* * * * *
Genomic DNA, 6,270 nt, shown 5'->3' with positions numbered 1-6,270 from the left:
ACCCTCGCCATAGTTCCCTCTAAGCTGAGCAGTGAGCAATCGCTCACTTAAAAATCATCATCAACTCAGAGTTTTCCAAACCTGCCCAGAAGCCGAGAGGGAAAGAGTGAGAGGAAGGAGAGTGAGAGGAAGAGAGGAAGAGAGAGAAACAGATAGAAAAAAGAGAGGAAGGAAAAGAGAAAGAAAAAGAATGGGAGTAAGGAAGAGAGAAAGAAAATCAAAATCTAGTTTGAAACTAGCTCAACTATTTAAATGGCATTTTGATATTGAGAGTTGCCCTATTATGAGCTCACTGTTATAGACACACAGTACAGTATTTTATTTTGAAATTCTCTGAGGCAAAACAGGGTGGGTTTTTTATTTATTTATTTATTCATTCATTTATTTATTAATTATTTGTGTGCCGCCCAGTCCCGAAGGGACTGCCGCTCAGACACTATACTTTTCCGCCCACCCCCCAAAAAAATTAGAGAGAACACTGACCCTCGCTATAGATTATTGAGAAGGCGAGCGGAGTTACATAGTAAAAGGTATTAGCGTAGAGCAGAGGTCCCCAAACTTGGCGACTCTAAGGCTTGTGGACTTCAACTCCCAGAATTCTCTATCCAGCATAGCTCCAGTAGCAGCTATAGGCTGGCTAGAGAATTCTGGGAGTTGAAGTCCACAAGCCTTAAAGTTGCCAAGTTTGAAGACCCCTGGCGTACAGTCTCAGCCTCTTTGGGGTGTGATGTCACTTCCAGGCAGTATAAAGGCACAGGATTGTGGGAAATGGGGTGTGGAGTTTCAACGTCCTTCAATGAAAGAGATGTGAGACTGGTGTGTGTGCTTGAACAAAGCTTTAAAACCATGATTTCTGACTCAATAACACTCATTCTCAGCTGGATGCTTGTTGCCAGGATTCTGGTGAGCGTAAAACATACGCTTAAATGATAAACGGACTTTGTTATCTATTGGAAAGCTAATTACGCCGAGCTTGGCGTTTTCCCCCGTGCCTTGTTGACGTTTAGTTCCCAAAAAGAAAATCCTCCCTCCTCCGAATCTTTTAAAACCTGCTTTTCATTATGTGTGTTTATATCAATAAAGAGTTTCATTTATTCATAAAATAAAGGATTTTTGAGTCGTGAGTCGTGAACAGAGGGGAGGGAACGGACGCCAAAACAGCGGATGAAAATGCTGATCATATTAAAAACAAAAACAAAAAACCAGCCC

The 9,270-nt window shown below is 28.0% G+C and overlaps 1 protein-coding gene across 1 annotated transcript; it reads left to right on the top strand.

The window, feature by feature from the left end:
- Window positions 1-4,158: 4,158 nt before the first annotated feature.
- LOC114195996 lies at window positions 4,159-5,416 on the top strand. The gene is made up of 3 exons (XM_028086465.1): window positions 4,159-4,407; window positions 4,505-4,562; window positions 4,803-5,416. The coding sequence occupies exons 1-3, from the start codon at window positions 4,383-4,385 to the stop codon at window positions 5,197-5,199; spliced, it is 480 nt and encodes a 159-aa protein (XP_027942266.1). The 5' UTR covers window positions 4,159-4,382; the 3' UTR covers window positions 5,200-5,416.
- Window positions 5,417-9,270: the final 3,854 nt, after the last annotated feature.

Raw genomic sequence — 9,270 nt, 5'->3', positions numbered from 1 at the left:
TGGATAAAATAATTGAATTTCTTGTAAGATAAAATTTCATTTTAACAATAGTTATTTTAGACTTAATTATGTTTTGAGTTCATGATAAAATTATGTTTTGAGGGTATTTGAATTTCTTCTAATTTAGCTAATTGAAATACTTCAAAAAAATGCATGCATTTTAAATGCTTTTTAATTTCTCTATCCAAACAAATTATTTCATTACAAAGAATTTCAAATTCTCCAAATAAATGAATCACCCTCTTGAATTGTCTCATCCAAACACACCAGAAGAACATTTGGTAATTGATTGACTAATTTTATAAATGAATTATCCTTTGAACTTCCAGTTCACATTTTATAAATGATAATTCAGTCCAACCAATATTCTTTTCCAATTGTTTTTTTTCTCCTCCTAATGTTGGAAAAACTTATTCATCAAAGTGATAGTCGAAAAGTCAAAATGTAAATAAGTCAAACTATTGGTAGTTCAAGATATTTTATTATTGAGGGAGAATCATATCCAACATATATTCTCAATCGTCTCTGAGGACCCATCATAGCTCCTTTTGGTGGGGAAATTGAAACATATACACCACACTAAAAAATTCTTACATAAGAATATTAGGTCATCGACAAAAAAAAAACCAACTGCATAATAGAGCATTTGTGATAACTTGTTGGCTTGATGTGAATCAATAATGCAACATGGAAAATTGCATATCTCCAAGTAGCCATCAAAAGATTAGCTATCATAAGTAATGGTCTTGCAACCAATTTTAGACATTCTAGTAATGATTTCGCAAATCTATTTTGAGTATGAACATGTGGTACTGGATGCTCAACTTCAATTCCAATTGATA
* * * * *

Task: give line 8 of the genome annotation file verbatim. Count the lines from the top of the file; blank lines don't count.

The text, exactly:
Raw genomic sequence — 9,270 nt, 5'->3', positions numbered from 1 at the left: